Chemists who are members of the American Chemical Society (ACS), collaborating with scientists from other fields through the University of California, San Diego (UCSD) Center for Aerosol Impacts on Climate and the Environment (CAICE), have discovered disturbing climate trends close to Earth's surface.
"The extreme weather we have had in recent years is but one example of the highly complex, global science-based challenges we are now living with," said ACS President Marinda Li Wu, Ph.D. "The climate research conducted by CAICE is providing startling insights that I believe will prove to be as important in protecting human health as the ozone research of 30 years ago."
The current research is being led by Kimberly Prather, Ph.D., director of CAICE and UCSD Distinguished Chair in Atmospheric Chemistry, and Vicki Grassian, Ph.D., co-director of CAICE and F. Wendell Miller Professor, Department of Chemistry, The University of Iowa. Grassian is also an ACS Fellow.
Thirty years ago, scientists discovered that chlorofluorocarbons degraded ozone high above Earth's surface. Furthermore, particulates, specifically polar stratospheric clouds, played a role in these processes. Subsequently, the Montreal Protocol, an international treaty signed in 1987, was enacted, fostering policies that have protected the ozone layer, and thus, people, from intense ultraviolet radiation ever since.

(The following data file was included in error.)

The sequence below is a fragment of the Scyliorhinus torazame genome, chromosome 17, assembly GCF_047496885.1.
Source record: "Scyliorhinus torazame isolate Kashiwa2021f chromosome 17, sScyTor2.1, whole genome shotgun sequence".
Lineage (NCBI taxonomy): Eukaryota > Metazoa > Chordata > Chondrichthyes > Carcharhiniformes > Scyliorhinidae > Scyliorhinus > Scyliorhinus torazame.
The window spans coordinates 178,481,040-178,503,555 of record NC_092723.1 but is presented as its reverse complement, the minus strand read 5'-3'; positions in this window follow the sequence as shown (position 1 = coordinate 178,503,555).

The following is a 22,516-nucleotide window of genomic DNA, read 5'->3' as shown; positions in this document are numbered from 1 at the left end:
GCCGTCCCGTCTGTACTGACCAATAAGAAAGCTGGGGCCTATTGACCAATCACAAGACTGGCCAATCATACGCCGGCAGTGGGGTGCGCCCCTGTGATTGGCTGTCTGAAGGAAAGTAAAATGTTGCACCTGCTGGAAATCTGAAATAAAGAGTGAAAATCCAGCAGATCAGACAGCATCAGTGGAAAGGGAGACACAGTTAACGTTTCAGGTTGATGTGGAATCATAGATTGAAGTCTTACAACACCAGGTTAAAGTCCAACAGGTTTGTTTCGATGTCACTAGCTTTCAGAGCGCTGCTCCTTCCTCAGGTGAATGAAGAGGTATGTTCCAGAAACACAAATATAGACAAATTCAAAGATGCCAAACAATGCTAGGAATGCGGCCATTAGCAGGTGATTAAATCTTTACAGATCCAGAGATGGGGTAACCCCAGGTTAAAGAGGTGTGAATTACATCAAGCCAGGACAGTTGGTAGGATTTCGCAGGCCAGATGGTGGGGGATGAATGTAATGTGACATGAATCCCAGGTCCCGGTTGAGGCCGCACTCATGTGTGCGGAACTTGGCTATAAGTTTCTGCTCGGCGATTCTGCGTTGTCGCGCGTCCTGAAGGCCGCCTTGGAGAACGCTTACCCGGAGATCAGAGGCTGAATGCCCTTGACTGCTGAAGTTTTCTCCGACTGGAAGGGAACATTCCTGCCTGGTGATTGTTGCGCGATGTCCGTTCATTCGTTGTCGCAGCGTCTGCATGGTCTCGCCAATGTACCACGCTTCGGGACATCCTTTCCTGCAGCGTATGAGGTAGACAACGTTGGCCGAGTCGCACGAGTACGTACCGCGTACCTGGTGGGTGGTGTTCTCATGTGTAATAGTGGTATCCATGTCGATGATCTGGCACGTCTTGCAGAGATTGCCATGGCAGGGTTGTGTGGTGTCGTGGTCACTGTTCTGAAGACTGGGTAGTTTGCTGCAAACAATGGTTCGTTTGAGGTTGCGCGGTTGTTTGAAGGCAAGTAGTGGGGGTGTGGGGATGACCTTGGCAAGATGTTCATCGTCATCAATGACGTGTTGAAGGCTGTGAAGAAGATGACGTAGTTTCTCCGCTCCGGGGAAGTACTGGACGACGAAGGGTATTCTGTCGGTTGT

Now, the team led by Prather and Grassian is studying how the more complex troposphere is impacted by aerosols, particulates suspended in the air that can circle the globe in a matter of weeks or even just days. These particulates are emitted from a wide range of sources, including coal-fired power plants, vehicles, wildfires, volcanoes, desert dust and even sea spray. Depending on their chemical make-up, aerosols have been shown to have a vast array of environmental effects, impacting cloud formation, precipitation levels and human health. Yet, aerosols are the most poorly understood component of our atmosphere.
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